Academic CV and Professional Resumé Writingresumes and cvs

A staple of the process of applying for jobs, scholarships, and fellowships is the curriculum vitae (CV) and/or professional resumé.  Both are similar, but there are key differences: CVs are written for academic positions and applications and are typically not limited in overall length; resumés are written for non-academic positions and typically are no more than 1-2 pages.  Here we provide resources on the process of creating an academic CV or professional resumé. 

Creating an Academic CV

Academic CVs feature your academic record (for instance, education, degrees earned) and achievements (such as research papers, presentations, and awards).  They typically can be as long as necessary to capture the entirety of your record (although some applications, such as for scholarships, may request an “abbreviated CV”).  They may be read by graduate admissions committees, scholarship judges, in the context of hiring for research lab positions, and more.

Typical Sections on a CV

Common headings of academic CVs include (Note: this is only a partial list; the sections you may wish to include may vary depending on your background and intended audience): 

  • Education – the type of degree, institution, date completed
  • Honors and awards – fellowships, scholarships, and other distinctions
  • Research experiencetype of position, location, and dates
  • Publications – all published research work that you have completed
  • Presentations – conference presentations and talks
  • Teaching experience – position, institution, course name or description
  • Professional positions – position, company/organization, description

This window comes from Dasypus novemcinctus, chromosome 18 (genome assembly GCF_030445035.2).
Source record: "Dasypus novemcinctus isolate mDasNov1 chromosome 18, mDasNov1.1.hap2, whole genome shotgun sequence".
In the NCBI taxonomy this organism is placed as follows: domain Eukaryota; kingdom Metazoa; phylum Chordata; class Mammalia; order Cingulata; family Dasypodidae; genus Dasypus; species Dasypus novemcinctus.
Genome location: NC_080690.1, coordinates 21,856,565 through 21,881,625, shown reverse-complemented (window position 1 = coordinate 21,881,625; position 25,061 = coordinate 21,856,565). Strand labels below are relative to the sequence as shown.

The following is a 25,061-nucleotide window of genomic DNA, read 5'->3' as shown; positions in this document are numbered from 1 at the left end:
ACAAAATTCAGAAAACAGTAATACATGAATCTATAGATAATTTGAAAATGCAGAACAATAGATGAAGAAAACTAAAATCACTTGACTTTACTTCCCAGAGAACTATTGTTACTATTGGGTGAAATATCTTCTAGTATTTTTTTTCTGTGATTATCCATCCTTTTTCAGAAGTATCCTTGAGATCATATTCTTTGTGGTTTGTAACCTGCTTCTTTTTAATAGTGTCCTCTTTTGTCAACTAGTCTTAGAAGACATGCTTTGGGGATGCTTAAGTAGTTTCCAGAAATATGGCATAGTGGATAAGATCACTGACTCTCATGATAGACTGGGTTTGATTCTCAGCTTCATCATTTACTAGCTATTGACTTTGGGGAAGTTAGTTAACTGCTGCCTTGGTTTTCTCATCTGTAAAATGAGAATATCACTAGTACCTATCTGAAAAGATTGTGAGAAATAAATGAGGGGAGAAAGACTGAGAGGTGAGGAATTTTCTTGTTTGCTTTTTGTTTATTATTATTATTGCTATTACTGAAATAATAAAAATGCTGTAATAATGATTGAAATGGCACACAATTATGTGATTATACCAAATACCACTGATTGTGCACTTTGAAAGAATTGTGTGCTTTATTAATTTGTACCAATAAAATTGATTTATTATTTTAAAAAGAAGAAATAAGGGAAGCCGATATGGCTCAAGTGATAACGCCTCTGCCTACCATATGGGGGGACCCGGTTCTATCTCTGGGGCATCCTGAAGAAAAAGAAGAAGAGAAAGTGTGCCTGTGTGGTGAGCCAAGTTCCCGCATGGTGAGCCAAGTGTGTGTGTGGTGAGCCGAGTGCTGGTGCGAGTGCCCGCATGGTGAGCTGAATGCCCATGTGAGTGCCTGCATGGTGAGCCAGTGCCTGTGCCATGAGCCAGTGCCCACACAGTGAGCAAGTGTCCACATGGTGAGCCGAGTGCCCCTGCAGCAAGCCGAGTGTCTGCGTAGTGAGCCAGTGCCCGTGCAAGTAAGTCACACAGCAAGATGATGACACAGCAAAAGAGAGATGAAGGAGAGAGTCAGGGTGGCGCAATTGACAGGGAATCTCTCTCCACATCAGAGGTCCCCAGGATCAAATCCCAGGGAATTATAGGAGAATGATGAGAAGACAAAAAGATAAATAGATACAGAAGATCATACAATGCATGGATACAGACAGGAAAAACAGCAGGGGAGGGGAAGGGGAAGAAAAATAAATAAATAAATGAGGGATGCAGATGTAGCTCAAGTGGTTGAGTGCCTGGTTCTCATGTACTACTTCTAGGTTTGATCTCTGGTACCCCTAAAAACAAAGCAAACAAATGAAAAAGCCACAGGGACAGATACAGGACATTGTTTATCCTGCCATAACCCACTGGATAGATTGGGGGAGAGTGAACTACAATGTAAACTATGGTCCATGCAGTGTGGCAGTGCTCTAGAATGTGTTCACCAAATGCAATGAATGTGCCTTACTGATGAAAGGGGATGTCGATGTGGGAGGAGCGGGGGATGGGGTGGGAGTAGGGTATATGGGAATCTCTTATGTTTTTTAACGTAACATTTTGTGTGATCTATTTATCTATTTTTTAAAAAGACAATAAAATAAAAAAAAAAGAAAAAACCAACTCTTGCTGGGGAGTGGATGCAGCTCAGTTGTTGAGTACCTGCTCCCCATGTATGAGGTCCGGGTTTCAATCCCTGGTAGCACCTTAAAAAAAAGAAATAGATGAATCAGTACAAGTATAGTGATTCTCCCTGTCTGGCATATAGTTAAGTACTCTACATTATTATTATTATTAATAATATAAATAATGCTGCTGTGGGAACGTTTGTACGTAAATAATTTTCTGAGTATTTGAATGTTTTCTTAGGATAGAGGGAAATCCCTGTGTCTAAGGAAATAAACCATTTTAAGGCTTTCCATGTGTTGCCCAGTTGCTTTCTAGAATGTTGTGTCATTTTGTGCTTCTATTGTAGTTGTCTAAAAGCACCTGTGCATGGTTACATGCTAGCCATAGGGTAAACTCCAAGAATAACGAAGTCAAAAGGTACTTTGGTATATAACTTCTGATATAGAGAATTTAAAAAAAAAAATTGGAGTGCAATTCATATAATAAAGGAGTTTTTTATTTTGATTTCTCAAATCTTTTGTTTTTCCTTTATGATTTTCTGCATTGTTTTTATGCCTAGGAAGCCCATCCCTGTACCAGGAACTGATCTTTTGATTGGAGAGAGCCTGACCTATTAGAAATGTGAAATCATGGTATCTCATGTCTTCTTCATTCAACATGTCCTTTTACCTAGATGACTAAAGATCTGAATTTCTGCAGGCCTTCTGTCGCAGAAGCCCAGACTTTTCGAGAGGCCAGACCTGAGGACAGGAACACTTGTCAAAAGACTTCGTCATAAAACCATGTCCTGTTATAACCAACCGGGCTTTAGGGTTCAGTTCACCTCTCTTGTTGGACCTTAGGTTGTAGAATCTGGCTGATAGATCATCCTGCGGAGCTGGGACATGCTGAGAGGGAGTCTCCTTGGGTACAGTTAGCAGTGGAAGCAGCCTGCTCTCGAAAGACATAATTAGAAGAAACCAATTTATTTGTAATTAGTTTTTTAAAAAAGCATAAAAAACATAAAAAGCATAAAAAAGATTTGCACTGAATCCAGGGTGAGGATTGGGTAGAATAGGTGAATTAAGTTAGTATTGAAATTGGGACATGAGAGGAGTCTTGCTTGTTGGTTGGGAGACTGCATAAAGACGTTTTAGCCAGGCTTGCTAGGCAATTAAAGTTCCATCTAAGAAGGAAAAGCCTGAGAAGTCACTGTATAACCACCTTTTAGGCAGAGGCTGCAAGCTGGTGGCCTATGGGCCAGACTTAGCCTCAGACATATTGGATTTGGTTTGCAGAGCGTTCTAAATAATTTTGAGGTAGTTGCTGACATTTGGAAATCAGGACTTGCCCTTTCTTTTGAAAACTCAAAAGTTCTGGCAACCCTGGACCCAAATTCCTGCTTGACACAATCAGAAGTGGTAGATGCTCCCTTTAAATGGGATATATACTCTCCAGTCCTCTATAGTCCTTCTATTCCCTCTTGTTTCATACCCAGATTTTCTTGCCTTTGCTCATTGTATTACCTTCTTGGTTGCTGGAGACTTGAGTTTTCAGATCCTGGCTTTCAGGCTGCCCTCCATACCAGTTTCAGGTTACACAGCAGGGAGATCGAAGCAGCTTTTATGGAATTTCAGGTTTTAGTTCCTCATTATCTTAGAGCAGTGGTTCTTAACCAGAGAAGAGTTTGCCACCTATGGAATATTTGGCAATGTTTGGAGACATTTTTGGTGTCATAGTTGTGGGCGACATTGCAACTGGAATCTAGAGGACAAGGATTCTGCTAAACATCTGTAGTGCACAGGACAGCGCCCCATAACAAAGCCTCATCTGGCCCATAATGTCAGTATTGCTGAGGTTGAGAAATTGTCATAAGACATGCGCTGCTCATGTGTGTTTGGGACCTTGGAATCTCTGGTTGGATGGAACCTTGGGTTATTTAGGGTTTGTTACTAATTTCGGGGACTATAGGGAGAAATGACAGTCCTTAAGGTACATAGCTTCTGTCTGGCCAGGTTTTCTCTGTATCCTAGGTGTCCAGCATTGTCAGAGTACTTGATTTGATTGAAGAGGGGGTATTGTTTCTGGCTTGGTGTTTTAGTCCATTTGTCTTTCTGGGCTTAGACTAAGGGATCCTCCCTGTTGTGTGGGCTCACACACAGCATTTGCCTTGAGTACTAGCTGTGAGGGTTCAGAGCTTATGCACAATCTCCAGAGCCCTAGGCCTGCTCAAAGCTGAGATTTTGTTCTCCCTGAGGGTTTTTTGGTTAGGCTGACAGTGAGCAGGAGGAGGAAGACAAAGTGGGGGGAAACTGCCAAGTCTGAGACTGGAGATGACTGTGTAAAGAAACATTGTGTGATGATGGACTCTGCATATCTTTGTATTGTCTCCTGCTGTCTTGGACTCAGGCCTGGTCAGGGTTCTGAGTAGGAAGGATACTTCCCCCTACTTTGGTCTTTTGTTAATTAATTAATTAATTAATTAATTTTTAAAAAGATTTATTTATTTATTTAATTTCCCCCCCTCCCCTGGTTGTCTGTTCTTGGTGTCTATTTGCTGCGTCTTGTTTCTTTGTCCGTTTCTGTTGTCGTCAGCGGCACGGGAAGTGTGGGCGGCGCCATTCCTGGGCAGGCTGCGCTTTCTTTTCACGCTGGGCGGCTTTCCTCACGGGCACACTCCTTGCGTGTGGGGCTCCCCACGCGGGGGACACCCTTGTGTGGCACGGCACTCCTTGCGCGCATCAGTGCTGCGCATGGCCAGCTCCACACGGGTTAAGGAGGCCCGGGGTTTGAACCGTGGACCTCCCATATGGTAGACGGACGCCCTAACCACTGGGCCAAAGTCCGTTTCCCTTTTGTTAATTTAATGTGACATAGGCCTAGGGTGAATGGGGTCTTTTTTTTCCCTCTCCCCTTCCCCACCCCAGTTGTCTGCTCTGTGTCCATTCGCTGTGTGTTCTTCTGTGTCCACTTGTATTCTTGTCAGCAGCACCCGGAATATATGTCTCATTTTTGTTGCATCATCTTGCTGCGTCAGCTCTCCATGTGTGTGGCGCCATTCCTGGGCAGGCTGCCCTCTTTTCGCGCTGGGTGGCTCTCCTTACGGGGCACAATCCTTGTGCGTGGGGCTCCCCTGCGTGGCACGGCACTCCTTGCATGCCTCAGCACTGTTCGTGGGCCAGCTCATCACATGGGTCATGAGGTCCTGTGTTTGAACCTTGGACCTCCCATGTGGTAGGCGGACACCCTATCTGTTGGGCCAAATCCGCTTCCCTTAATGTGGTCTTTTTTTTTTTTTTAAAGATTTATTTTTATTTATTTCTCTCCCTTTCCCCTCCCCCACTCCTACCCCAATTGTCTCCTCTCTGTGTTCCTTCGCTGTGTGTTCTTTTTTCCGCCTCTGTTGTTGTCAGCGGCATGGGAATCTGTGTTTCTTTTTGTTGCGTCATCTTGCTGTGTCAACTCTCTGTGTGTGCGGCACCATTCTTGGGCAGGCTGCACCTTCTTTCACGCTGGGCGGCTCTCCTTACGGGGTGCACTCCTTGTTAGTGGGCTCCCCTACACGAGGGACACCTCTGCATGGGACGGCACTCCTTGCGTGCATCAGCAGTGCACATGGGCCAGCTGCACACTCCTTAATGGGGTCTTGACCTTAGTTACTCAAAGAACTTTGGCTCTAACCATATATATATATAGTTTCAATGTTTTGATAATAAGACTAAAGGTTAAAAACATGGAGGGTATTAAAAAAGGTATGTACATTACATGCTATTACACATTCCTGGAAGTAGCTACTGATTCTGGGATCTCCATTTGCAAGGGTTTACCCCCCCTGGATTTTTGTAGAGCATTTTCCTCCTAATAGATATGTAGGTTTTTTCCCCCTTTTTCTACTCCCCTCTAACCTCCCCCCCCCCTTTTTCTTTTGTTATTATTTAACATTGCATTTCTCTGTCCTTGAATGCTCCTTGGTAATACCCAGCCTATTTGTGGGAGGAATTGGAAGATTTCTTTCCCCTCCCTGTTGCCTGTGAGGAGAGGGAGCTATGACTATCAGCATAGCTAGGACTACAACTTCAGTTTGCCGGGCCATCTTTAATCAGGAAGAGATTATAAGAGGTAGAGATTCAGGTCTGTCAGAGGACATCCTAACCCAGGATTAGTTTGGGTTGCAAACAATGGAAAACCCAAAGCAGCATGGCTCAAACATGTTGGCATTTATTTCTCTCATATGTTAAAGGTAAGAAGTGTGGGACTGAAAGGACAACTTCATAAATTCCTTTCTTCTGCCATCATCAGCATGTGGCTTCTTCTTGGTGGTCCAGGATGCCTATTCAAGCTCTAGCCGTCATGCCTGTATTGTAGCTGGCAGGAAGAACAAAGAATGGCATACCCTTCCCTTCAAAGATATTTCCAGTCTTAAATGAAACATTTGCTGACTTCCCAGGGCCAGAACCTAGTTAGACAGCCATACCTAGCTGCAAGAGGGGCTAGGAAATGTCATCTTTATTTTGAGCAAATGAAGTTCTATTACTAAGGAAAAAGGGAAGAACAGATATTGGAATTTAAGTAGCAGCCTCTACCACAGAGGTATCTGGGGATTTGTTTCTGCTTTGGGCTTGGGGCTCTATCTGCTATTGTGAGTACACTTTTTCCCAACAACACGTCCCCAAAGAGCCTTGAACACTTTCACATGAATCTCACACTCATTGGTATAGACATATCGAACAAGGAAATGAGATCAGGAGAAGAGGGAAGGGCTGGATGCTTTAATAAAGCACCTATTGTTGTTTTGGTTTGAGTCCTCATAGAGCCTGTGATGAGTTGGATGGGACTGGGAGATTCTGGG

• References – names and contact information of supervisors or mentors

Guides to Creating CVs

For more information on creating CVs, please consider visiting the following links.  Note: in some cases, these guides refer to non-academic CVs which place greater emphasis on work experience. 


Creating a Professional Resumé

Professional resumés typically describe an individual’s skills, experience, and qualifications for a non-academic position.  Because hiring managers typically receive hundreds of applications (or more) for any given position, each resumé may be initially examined for a few seconds only.  It is therefore crucial that the resumé be very concise (1 or 2 pages typically) and very clear. 

Typical Sections on a Resumé

Common headings of professional resumé include (Note: this is only a partial list; the sections you may wish to include may vary depending on your background and the desired position):1

  • Objective – usually reflects the description of the job that the applicant is seeking
  • Education - the type of degree, institution, data completed; GPA if 3.0 or higher
  • Relevant coursework – types of classes taken that enhance suitability for the desired position
  • Skills/qualifications – those that are relevant to the desired position
  • Experience – prior positions held, including summary statements of achievements and results
  • Memberships – professional and academic organizations

Guides to Creating Resumes

For more information on creating resumés, please consider visiting the following links. 


Further Resources

Example CVs and Resumes

Further Resources

UCSD


Graphic used with permission under the GNU Lesser General Public License.
1UCSD Career Center. Resumes.